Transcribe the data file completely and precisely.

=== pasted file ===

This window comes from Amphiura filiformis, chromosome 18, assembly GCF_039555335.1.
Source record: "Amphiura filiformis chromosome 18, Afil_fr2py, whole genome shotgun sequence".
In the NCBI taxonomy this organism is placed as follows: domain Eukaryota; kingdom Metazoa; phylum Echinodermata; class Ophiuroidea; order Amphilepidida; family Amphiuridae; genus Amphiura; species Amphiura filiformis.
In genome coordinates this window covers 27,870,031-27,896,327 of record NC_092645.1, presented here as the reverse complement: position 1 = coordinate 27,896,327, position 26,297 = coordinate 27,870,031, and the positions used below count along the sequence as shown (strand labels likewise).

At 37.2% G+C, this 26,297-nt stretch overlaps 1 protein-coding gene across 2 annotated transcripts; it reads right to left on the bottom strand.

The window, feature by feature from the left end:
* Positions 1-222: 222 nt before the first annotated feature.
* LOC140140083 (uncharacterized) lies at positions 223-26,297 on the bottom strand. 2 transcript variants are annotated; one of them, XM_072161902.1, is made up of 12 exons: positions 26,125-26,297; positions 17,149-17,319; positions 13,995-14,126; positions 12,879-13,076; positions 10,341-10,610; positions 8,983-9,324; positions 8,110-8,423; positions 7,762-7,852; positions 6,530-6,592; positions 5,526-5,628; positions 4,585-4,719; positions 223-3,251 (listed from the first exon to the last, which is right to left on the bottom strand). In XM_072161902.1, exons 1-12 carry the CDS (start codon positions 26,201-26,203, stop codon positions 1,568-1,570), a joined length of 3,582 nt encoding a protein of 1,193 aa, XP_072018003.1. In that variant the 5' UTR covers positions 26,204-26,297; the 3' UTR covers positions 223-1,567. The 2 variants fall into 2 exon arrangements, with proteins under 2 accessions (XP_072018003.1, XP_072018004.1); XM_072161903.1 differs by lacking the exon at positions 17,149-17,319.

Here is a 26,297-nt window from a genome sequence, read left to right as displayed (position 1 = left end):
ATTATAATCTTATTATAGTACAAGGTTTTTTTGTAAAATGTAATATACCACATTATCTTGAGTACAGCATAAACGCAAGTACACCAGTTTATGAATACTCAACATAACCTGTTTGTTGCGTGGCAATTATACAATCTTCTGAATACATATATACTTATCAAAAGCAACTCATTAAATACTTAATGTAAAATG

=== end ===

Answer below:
This window comes from Amphiura filiformis, chromosome 18, assembly GCF_039555335.1.
Source record: "Amphiura filiformis chromosome 18, Afil_fr2py, whole genome shotgun sequence".
In the NCBI taxonomy this organism is placed as follows: domain Eukaryota; kingdom Metazoa; phylum Echinodermata; class Ophiuroidea; order Amphilepidida; family Amphiuridae; genus Amphiura; species Amphiura filiformis.
In genome coordinates this window covers 27,870,031-27,896,327 of record NC_092645.1, presented here as the reverse complement: position 1 = coordinate 27,896,327, position 26,297 = coordinate 27,870,031, and the positions used below count along the sequence as shown (strand labels likewise).

At 37.2% G+C, this 26,297-nt stretch overlaps 1 protein-coding gene across 2 annotated transcripts; it reads right to left on the bottom strand.

The window, feature by feature from the left end:
* Positions 1-222: 222 nt before the first annotated feature.
* LOC140140083 (uncharacterized) lies at positions 223-26,297 on the bottom strand. 2 transcript variants are annotated; one of them, XM_072161902.1, is made up of 12 exons: positions 26,125-26,297; positions 17,149-17,319; positions 13,995-14,126; positions 12,879-13,076; positions 10,341-10,610; positions 8,983-9,324; positions 8,110-8,423; positions 7,762-7,852; positions 6,530-6,592; positions 5,526-5,628; positions 4,585-4,719; positions 223-3,251 (listed from the first exon to the last, which is right to left on the bottom strand). In XM_072161902.1, exons 1-12 carry the CDS (start codon positions 26,201-26,203, stop codon positions 1,568-1,570), a joined length of 3,582 nt encoding a protein of 1,193 aa, XP_072018003.1. In that variant the 5' UTR covers positions 26,204-26,297; the 3' UTR covers positions 223-1,567. The 2 variants fall into 2 exon arrangements, with proteins under 2 accessions (XP_072018003.1, XP_072018004.1); XM_072161903.1 differs by lacking the exon at positions 17,149-17,319.

Here is a 26,297-nt window from a genome sequence, read left to right as displayed (position 1 = left end):
ATTATAATCTTATTATAGTACAAGGTTTTTTTGTAAAATGTAATATACCACATTATCTTGAGTACAGCATAAACGCAAGTACACCAGTTTATGAATACTCAACATAACCTGTTTGTTGCGTGGCAATTATACAATCTTCTGAATACATATATACTTATCAAAAGCAACTCATTAAATACTTAATGTAAAATG